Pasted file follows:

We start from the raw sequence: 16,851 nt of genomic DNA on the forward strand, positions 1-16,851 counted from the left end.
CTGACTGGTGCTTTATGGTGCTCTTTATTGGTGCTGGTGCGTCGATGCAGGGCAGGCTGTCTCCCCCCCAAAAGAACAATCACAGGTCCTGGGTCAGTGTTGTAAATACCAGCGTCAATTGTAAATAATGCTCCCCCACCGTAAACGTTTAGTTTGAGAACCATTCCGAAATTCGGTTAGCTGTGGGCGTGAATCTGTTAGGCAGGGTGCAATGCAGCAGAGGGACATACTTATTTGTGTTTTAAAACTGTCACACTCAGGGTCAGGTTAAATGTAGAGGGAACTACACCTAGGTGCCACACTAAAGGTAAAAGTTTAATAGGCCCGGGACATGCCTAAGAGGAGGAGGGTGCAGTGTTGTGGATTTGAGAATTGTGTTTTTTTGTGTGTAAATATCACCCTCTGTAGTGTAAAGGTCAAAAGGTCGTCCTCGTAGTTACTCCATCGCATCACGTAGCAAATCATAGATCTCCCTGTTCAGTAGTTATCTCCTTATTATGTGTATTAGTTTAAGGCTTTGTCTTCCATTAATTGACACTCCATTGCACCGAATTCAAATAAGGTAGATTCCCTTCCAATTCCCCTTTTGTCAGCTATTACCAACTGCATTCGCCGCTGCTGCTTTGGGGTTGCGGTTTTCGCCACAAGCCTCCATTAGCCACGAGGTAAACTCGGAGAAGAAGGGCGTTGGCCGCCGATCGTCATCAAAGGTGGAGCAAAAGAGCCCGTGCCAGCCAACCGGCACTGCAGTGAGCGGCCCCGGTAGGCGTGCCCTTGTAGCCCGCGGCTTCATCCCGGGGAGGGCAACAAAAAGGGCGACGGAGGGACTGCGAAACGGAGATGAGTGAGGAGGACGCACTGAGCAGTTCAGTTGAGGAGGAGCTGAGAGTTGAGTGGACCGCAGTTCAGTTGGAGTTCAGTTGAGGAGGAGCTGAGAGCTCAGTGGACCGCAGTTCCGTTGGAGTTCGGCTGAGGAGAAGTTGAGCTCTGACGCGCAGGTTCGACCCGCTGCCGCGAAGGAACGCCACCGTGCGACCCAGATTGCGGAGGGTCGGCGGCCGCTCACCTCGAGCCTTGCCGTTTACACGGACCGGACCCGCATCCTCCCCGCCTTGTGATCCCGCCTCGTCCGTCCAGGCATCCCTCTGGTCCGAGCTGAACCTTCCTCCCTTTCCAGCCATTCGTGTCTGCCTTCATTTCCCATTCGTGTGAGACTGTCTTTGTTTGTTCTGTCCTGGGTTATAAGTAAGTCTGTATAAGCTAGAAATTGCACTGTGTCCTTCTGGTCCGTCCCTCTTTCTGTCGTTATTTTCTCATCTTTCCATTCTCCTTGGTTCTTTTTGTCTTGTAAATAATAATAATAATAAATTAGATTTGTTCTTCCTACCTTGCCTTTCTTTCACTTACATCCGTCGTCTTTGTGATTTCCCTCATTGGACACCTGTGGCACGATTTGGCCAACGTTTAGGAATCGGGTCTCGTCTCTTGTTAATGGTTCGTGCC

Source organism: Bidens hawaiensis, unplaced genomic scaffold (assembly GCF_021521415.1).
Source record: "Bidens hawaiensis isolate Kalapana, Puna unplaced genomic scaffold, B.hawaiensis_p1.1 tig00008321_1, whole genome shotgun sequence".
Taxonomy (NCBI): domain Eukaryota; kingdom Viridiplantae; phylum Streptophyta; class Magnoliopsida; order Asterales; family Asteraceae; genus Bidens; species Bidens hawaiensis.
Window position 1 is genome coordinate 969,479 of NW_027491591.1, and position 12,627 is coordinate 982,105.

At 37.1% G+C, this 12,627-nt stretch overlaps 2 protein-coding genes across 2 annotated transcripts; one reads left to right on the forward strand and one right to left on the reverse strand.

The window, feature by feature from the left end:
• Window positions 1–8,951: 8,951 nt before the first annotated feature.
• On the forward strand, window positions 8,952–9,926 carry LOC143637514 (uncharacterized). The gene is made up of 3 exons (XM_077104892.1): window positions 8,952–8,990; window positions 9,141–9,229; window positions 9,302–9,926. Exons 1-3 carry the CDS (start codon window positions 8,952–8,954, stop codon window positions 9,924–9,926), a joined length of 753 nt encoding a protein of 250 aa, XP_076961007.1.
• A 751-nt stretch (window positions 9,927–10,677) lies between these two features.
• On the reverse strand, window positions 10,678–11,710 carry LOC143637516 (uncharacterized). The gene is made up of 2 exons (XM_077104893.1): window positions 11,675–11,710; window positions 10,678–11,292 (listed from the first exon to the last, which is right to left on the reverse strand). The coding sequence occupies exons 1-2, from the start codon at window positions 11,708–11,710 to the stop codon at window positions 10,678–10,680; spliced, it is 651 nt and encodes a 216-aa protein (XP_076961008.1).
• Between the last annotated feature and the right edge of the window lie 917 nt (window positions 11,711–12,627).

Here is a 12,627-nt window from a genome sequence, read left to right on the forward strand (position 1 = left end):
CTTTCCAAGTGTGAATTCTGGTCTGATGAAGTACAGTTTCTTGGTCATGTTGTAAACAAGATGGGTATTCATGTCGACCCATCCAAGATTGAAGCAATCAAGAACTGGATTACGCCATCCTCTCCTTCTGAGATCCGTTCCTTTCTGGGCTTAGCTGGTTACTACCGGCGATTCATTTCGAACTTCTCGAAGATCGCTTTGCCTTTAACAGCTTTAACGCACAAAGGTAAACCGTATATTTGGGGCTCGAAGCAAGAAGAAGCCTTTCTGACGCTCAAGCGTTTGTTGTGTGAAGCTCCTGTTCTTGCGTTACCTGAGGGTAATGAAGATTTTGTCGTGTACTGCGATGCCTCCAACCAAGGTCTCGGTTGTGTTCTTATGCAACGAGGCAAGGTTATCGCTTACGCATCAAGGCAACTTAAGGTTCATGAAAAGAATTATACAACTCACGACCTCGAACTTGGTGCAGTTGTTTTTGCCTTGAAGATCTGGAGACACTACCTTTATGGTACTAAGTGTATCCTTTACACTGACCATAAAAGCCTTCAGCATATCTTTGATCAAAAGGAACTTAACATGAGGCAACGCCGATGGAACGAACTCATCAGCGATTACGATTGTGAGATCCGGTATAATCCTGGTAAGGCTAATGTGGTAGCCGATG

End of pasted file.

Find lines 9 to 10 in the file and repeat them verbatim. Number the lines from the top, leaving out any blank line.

• Window positions 1–8,951: 8,951 nt before the first annotated feature.
• On the forward strand, window positions 8,952–9,926 carry LOC143637514 (uncharacterized). The gene is made up of 3 exons (XM_077104892.1): window positions 8,952–8,990; window positions 9,141–9,229; window positions 9,302–9,926. Exons 1-3 carry the CDS (start codon window positions 8,952–8,954, stop codon window positions 9,924–9,926), a joined length of 753 nt encoding a protein of 250 aa, XP_076961007.1.